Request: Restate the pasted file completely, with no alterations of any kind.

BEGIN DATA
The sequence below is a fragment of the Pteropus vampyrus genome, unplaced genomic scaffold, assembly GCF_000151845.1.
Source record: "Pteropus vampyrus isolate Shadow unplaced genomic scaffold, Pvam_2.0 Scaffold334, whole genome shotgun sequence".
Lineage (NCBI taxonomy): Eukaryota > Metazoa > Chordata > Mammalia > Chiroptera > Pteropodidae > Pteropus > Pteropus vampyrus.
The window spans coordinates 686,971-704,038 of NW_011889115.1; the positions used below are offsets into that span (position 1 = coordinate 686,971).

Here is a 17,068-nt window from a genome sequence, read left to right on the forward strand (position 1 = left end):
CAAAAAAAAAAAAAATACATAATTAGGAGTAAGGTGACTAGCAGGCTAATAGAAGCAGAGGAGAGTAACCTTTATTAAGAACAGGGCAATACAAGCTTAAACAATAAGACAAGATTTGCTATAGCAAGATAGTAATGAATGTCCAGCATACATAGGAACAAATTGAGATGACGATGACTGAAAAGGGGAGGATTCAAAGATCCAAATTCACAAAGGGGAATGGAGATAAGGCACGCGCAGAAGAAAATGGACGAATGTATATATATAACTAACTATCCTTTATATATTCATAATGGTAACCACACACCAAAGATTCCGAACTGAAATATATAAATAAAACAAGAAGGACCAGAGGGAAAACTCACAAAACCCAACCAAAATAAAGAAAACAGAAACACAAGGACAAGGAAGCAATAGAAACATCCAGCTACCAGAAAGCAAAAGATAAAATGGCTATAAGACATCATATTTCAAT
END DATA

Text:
The sequence below is a fragment of the Pteropus vampyrus genome, unplaced genomic scaffold, assembly GCF_000151845.1.
Source record: "Pteropus vampyrus isolate Shadow unplaced genomic scaffold, Pvam_2.0 Scaffold334, whole genome shotgun sequence".
Lineage (NCBI taxonomy): Eukaryota > Metazoa > Chordata > Mammalia > Chiroptera > Pteropodidae > Pteropus > Pteropus vampyrus.
The window spans coordinates 686,971-704,038 of NW_011889115.1; the positions used below are offsets into that span (position 1 = coordinate 686,971).

Here is a 17,068-nt window from a genome sequence, read left to right on the forward strand (position 1 = left end):
CAAAAAAAAAAAAAATACATAATTAGGAGTAAGGTGACTAGCAGGCTAATAGAAGCAGAGGAGAGTAACCTTTATTAAGAACAGGGCAATACAAGCTTAAACAATAAGACAAGATTTGCTATAGCAAGATAGTAATGAATGTCCAGCATACATAGGAACAAATTGAGATGACGATGACTGAAAAGGGGAGGATTCAAAGATCCAAATTCACAAAGGGGAATGGAGATAAGGCACGCGCAGAAGAAAATGGACGAATGTATATATATAACTAACTATCCTTTATATATTCATAATGGTAACCACACACCAAAGATTCCGAACTGAAATATATAAATAAAACAAGAAGGACCAGAGGGAAAACTCACAAAACCCAACCAAAATAAAGAAAACAGAAACACAAGGACAAGGAAGCAATAGAAACATCCAGCTACCAGAAAGCAAAAGATAAAATGGCTATAAGACATCATATTTCAAT